Sudbury mining engineer nationally lauded: Theresa Nyabeze named one of 100 Accomplished Black Canadian Women – by Staff (Northern Ontario Business – September 20, 2021)

Sudbury mining engineer Theresa Nyabeze has been recognized as one of 100 Accomplished Black Canadian (ABC) Women in 2020.

Now in its third edition, the 100 ABC Women initiative aims to celebrate and archive the professional accomplishments of trailblazing Black women from across Canada. The non-profit organization behind the program said its goal is to create a database for current and future generations.

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China Says It Won’t Build New Coal Plants Abroad. What Does That Mean? – by Azi Paybarah (New York Times – September 22, 2021)

Xi Jinping, China’s top leader, said on Tuesday that his country would stop building coal-burning power plants overseas, a major shift by the world’s second-biggest economy to move away from its support of the fossil fuel.

China “will not build new coal-fired power projects abroad,” he told the United Nations General Assembly on Tuesday. The news comes amid a broad international effort to reduce coal use and to keep global temperatures from rising at their current pace, which scientists have warned could be disastrous.

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Barrick options South Uchi project from Kenorland Minerals – by Jackson Chen (Northern Miner – September 20, 2021)

Global mining news

Kenorland Minerals (TSXV: KLD) announced that it has entered into a property option agreement with Barrick Gold (TSX: ABX; NYSE: GOLD) with respect to the company’s South Uchi project in Ontario.

Under the option agreement, Barrick can earn an initial 70% interest in the project by spending a total of $6 million on mineral exploration within six years, of which $3 million are guaranteed expenditures within the first three years.

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South African Court Ruling May Revive Mining Investor Interest – by Felix Njini (Bloomberg News – September 22, 2021)

(Bloomberg) — South Africa’s High Court struck down some changes to mining regulations that govern Black ownership targets, in a move that could potentially revive investor interest in the sector.

In 2018, Mines Minister Gwede Mantashe adjusted the rules to stipulate that an ownership target of 26% for Black investors in South African mining companies would remain in perpetuity, so miners that had previously met the threshold would need to find new Black shareholders if the original ones exited their holdings.

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NEWS RELEASE: Wyloo Metals Submits Conversion Notice for US$15 Million Convertible Loan (September 22, 2021)

PERTH, Australia, Sept. 22, 2021 (GLOBE NEWSWIRE) — Wyloo Metals Pty Ltd (“Wyloo Metals”) has today submitted a conversion notice to Noront Resources Ltd (TSXV:NOT) (“Noront”), notifying Noront to convert its US$15m convertible loan (“Convertible Loan”) into common shares of Noront. Conversion of the loan will increase Wyloo Metals’ ownership from 24.2% to approximately 37.3% of the outstanding common shares of Noront.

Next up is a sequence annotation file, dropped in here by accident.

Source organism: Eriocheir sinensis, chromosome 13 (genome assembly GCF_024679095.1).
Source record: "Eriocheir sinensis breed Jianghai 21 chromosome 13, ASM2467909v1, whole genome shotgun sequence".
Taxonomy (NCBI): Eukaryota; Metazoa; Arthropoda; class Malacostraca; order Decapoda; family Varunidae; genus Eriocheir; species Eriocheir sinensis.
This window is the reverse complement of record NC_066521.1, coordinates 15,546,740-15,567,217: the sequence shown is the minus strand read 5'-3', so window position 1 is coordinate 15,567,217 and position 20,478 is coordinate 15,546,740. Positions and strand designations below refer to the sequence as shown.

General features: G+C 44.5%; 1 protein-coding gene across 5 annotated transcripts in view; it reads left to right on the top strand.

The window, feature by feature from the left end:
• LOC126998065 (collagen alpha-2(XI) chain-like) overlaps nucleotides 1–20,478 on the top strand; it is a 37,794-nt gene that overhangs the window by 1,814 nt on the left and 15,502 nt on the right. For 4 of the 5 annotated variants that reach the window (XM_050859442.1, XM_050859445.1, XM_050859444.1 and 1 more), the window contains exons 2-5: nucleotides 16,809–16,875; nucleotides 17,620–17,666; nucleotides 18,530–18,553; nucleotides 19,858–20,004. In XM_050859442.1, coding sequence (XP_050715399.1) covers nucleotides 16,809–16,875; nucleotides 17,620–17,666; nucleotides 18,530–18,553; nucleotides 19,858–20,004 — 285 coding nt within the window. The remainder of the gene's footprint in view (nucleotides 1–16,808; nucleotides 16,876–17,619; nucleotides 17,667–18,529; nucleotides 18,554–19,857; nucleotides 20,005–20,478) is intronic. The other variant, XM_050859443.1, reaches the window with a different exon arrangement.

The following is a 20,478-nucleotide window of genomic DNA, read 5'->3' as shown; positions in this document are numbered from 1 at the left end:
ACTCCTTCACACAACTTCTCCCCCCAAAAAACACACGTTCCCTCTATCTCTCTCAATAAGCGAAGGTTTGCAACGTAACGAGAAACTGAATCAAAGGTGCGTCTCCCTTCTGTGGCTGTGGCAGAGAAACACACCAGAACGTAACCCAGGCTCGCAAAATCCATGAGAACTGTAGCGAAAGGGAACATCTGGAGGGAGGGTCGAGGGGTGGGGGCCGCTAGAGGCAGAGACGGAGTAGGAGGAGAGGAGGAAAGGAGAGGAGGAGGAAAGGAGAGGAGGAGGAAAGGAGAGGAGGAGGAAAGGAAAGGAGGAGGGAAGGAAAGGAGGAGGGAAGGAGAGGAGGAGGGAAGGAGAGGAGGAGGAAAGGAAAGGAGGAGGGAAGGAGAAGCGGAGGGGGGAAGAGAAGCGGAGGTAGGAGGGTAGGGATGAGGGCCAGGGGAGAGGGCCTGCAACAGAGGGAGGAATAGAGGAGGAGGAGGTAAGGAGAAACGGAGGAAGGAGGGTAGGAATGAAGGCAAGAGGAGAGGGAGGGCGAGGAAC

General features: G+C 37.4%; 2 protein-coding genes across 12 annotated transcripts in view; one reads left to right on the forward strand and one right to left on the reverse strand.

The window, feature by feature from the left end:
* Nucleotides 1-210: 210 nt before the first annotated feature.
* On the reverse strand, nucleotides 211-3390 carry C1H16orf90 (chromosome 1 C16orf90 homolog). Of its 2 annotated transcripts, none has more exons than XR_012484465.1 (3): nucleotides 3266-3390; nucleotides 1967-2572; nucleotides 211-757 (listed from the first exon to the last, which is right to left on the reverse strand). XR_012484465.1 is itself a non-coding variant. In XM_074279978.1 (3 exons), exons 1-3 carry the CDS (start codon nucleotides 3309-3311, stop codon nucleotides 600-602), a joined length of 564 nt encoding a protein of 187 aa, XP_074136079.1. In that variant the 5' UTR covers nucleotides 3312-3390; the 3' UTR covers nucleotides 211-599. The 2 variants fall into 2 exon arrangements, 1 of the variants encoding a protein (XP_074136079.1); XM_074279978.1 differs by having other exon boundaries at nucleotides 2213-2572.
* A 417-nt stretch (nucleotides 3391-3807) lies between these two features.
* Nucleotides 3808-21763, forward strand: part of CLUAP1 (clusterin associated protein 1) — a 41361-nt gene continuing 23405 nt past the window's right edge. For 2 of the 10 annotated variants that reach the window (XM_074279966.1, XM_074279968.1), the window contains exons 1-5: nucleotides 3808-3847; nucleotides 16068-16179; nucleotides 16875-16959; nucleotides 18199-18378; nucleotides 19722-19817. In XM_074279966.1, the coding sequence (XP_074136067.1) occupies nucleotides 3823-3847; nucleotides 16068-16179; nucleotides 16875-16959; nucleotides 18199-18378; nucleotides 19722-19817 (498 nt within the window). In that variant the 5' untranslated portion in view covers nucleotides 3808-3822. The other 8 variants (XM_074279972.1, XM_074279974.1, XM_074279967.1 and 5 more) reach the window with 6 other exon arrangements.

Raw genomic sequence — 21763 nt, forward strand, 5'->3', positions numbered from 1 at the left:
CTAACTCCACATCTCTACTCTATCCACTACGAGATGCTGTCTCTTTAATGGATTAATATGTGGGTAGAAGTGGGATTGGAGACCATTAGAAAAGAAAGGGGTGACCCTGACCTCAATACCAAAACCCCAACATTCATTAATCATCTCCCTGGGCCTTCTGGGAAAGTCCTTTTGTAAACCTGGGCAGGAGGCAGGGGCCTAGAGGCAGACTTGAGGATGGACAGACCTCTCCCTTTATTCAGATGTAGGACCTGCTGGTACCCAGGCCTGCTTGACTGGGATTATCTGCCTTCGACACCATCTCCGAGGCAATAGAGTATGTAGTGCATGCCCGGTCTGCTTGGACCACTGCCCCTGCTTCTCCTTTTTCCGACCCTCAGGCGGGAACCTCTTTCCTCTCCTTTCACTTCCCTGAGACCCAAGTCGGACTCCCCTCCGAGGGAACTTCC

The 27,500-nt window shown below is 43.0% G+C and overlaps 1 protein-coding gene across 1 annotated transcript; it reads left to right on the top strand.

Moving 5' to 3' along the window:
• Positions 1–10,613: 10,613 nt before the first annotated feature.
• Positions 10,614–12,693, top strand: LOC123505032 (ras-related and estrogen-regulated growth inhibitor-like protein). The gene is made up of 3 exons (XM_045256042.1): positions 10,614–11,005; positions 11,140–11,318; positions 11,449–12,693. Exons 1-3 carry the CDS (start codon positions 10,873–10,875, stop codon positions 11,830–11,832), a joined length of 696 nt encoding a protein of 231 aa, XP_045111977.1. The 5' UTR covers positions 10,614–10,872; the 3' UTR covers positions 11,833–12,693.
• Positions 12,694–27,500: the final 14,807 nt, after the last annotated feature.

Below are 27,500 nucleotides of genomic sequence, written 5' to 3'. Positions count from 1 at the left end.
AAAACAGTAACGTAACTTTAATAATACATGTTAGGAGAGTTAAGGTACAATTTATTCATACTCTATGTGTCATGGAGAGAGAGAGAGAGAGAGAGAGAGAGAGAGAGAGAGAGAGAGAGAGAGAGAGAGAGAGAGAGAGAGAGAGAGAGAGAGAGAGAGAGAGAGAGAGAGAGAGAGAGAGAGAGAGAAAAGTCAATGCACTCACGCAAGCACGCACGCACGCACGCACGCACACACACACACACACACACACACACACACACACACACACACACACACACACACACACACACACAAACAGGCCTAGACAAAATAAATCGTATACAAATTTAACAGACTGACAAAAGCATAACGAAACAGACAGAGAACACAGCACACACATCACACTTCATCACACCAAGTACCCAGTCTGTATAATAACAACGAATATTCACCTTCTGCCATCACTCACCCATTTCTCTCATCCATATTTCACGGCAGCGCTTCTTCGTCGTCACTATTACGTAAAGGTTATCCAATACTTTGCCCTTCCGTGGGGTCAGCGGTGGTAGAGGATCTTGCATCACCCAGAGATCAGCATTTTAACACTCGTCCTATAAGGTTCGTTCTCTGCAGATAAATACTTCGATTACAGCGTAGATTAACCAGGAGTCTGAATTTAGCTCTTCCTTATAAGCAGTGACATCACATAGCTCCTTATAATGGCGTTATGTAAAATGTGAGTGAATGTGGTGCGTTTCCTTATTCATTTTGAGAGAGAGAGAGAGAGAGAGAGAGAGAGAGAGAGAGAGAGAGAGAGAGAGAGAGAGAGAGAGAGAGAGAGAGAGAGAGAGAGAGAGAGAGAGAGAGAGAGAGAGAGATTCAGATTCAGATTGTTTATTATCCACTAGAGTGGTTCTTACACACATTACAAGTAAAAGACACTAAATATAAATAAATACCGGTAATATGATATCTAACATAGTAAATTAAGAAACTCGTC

Wyloo Metals is the metals and mining subsidiary of Tattarang, one of Australia’s largest private investment groups. Led by a multidisciplinary team of geologists, engineers and financial professionals, Wyloo Metals manages a diverse portfolio of exploration and development projects and cornerstone interests in a number of public and private companies.

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Europe’s gas crisis is also a renewables crisis, but there are ready solutions – by Angela Dewan ( – September 22, 2021)

London (CNN Business)European natural gas prices have soared so high that hundreds of millions of people could be facing cold homes or inflated energy bills over winter. There’s also fears of a knock-on impact as carbon dioxide used in food production — a byproduct of fertilizer made with natural gas — also gets more expensive.

Politicians are blaming the surge in prices on an increase in natural gas demand as the world wakes up from the pandemic, supply disruption caused by maintenance, and a less-windy-than-usual summer that saw a drop in wind-generated power.

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Local History: ‘Broad envelopes’ of undeveloped graphite ore – by Susanna McLeod (Kingston Whig Standard – September 21, 2021)

Carbon in the form of flake graphite may have a lustre ranging from dull to metallic. In gradations of black to grey, the flat plates with hexagonal edges seem more drab than eye-catching.

The non-metallic element has vast applications and potential, from the common pencil lead to industrial and aerospace purposes, and beyond. Located in the Precambrian Grenville Province, eastern Ontario seemed to be a prime area for a graphite mine. About 70 kilometres from Kingston, the Portland Graphite Mine drew the interest of resource companies since the mid-1900s. Then the attention quietly vanished.

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U.S. Coal Miners Could Be Next in Line for Industry Bailouts – by Leslie Kaufman (Bloomberg News – September 20, 2021)